Yesterday, the NFL officially communicated its 2018 salary cap number to the 32 clubs. The $177.2 million cap is a bit below previously reported estimates but still is an increase by more than $10 million when compared to 2017's number. One of the reasons why the salary cap rise did not match projections is the fact that representatives from the league and the players association agreed on a larger performance-based pool.
The performance compensation is intended to award players on low-level contracts who play significant snaps throughout a season. Overall, the league will distribute $4.415 million per team. High-priced veterans like quarterback Tom Brady, tight end Rob Gronkowski and safety Devin McCourty will receive a comparatively smaller share, while others – mostly players on rookie deals – will get a bigger one.
Among the latter group of players are two of New England's starters: right guard Shaq Mason and defensive edge Trey Flowers are projected to receive a considerable percentage of the more than four million given out via performance escalators. However, this will not be the only way in which performance escalators influence the two players: Both Mason and Flowers are also projected to see their salaries increase this year.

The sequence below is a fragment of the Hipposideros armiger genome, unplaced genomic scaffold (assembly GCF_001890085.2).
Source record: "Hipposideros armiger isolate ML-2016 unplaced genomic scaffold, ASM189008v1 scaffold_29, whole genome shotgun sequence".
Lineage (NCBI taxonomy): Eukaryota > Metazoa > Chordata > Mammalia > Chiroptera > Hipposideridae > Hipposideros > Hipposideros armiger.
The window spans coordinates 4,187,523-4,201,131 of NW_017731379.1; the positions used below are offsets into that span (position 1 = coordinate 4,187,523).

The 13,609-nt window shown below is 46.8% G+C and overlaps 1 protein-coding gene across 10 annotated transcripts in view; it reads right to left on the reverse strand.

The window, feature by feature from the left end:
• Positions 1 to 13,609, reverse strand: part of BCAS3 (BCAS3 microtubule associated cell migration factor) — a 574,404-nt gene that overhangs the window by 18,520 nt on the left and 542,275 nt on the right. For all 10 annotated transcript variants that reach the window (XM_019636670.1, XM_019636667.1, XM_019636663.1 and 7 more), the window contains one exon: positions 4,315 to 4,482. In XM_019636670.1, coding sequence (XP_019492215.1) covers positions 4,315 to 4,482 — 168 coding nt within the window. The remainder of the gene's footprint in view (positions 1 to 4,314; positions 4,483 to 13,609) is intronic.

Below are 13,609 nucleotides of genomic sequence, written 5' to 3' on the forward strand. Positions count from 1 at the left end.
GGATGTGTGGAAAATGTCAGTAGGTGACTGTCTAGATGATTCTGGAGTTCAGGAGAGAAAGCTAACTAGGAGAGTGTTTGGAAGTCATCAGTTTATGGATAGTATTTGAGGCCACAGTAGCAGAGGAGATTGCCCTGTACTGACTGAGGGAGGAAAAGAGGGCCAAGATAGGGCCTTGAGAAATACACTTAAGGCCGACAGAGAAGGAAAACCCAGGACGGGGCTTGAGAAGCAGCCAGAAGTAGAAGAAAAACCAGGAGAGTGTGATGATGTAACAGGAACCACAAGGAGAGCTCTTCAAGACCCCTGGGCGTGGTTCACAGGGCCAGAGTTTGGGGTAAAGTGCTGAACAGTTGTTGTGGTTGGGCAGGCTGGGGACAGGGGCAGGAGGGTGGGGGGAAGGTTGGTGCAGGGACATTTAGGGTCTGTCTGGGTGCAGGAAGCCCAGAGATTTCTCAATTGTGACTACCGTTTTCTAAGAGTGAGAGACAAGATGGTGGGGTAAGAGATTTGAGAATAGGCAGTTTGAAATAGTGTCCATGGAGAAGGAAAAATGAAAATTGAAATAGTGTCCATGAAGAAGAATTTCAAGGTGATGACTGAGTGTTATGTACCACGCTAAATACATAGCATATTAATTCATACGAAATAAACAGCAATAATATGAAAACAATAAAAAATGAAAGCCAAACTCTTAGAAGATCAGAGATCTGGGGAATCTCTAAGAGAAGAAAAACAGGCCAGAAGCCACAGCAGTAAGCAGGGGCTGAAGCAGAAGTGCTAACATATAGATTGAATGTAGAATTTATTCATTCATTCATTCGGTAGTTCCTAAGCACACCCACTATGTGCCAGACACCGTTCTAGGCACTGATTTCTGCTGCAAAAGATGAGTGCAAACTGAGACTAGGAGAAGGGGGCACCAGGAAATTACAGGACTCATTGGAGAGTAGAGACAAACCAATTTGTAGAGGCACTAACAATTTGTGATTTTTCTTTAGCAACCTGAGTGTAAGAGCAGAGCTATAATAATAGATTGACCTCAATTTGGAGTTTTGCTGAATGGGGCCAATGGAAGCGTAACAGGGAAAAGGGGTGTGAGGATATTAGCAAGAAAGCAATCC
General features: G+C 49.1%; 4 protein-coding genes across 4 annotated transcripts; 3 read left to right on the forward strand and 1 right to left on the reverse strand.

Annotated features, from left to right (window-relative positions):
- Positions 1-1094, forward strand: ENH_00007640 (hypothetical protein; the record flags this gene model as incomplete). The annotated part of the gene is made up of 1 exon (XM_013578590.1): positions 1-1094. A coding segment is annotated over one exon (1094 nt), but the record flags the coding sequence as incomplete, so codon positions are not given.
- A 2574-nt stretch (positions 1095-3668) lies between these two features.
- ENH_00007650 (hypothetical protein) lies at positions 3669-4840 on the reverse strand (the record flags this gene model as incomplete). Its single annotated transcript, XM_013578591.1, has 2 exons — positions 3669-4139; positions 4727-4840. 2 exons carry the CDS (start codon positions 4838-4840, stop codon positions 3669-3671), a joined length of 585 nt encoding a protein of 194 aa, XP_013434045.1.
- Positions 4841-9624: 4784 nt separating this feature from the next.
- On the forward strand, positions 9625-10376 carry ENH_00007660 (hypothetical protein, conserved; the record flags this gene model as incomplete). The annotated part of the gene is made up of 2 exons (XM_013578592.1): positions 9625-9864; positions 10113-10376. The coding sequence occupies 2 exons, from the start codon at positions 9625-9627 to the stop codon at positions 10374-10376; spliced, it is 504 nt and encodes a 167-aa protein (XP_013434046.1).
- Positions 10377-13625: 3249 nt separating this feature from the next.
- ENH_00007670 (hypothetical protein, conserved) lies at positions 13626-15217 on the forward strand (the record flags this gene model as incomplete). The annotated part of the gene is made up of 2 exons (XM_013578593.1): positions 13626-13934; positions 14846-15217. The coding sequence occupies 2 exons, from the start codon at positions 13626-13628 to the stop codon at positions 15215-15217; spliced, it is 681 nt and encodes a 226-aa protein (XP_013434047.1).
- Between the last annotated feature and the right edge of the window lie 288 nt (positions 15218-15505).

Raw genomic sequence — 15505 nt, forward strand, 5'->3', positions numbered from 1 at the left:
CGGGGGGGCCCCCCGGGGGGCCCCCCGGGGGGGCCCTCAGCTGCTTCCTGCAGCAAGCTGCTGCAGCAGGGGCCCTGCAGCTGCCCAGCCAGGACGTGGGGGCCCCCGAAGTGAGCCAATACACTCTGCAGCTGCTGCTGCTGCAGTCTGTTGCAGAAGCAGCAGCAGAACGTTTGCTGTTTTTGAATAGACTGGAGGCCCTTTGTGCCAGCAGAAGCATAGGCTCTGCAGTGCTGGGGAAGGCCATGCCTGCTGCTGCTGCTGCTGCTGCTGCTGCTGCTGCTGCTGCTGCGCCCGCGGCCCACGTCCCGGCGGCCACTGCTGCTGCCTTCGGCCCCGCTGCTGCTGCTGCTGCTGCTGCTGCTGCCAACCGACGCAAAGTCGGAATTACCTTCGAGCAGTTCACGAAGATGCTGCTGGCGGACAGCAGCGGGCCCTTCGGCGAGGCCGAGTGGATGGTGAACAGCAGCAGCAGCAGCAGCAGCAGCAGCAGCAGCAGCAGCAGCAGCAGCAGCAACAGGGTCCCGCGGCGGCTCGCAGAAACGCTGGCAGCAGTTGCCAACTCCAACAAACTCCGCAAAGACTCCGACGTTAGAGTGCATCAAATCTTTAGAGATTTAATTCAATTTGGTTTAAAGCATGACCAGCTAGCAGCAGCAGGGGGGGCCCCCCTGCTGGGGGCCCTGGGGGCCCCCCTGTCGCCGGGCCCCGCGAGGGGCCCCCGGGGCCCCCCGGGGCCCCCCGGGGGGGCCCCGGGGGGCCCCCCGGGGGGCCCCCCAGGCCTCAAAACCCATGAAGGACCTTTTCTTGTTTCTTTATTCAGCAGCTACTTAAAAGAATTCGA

Originally, as part of the standard four-year rookie deals they signed in 2015, the two players were scheduled to earn a $705,000 salary in 2018. However, given their statuses as mid-round draft picks – Flowers and Mason were both drafted in the fourth round –, the two players also qualify for so-called “proven performance escalators”. This means that their salaries increase to the level of the restricted free agency tender.
For Flowers and Mason, the increase is substantial: Instead of the above-mentioned $705,000, the duo will now play on a salary of $1.907 million – a considerable raise for two players on the verge of cashing in big time. After all, both Flowers and Mason are scheduled to hit unrestricted free agency one year from now.